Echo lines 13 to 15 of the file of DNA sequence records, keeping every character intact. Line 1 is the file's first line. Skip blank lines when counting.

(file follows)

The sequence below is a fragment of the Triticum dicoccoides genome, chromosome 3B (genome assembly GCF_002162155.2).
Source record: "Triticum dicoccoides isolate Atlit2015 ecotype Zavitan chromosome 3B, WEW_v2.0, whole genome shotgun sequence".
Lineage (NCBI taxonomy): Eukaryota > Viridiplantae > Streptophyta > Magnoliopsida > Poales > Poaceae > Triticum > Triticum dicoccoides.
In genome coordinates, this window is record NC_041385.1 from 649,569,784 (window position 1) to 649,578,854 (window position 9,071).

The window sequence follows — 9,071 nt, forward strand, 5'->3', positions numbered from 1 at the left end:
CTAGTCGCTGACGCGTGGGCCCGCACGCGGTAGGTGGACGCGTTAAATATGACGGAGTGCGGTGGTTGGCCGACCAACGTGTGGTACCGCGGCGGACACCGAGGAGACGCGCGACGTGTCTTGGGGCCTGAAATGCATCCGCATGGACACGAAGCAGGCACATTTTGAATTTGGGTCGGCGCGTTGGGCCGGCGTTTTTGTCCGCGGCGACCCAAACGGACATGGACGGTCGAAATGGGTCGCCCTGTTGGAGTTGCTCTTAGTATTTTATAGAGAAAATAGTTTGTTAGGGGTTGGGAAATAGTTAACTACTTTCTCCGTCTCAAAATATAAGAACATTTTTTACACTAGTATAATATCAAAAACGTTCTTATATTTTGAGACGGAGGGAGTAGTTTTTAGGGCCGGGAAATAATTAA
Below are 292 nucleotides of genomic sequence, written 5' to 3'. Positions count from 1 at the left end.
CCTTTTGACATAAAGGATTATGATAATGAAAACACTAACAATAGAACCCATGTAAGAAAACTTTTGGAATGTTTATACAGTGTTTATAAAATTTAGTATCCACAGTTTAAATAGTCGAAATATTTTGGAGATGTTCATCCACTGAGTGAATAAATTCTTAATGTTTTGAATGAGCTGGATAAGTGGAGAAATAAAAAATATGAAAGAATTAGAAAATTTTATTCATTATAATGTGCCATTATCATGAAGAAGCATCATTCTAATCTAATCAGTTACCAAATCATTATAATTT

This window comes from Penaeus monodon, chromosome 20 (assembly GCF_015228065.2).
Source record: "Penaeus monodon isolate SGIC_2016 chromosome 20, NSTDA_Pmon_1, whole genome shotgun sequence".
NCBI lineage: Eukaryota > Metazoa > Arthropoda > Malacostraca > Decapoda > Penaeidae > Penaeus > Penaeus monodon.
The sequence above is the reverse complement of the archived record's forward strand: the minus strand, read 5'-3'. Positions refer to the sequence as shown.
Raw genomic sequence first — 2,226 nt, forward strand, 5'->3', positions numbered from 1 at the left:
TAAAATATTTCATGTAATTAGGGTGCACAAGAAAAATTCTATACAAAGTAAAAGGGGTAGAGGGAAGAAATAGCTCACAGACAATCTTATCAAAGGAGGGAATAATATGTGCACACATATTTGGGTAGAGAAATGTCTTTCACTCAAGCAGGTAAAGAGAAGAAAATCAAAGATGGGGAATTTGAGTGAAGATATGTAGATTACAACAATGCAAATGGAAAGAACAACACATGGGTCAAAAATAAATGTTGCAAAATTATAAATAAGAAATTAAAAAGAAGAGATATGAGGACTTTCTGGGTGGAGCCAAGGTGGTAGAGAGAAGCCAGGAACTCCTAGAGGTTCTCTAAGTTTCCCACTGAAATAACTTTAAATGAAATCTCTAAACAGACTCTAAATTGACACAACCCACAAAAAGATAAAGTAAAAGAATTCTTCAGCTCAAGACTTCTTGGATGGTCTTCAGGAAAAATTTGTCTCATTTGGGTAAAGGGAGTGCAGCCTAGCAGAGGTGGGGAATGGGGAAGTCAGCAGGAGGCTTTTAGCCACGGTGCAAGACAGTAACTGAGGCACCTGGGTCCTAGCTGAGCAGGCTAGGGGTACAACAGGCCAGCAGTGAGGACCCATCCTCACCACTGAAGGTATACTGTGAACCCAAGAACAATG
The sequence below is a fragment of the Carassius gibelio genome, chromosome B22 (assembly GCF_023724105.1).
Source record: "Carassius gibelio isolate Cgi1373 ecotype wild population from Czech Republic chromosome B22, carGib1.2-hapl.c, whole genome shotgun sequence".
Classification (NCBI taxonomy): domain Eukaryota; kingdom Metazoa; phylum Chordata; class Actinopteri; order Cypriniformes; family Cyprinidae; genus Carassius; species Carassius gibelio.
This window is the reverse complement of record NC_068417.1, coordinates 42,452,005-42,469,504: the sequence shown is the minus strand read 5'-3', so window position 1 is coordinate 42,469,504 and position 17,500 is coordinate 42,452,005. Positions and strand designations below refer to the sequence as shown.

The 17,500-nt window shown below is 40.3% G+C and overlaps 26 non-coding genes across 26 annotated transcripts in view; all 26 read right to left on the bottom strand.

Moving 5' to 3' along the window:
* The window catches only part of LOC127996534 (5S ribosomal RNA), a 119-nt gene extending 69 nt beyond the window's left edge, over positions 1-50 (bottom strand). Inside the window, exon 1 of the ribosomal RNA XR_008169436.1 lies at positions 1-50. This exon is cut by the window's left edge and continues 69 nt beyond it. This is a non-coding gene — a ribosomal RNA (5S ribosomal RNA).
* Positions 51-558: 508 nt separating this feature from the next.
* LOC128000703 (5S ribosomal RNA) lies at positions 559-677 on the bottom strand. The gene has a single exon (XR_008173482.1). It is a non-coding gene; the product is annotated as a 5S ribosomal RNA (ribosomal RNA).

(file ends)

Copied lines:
Raw genomic sequence first — 2,226 nt, forward strand, 5'->3', positions numbered from 1 at the left:
TAAAATATTTCATGTAATTAGGGTGCACAAGAAAAATTCTATACAAAGTAAAAGGGGTAGAGGGAAGAAATAGCTCACAGACAATCTTATCAAAGGAGGGAATAATATGTGCACACATATTTGGGTAGAGAAATGTCTTTCACTCAAGCAGGTAAAGAGAAGAAAATCAAAGATGGGGAATTTGAGTGAAGATATGTAGATTACAACAATGCAAATGGAAAGAACAACACATGGGTCAAAAATAAATGTTGCAAAATTATAAATAAGAAATTAAAAAGAAGAGATATGAGGACTTTCTGGGTGGAGCCAAGGTGGTAGAGAGAAGCCAGGAACTCCTAGAGGTTCTCTAAGTTTCCCACTGAAATAACTTTAAATGAAATCTCTAAACAGACTCTAAATTGACACAACCCACAAAAAGATAAAGTAAAAGAATTCTTCAGCTCAAGACTTCTTGGATGGTCTTCAGGAAAAATTTGTCTCATTTGGGTAAAGGGAGTGCAGCCTAGCAGAGGTGGGGAATGGGGAAGTCAGCAGGAGGCTTTTAGCCACGGTGCAAGACAGTAACTGAGGCACCTGGGTCCTAGCTGAGCAGGCTAGGGGTACAACAGGCCAGCAGTGAGGACCCATCCTCACCACTGAAGGTATACTGTGAACCCAAGAACAATG
The sequence below is a fragment of the Carassius gibelio genome, chromosome B22 (assembly GCF_023724105.1).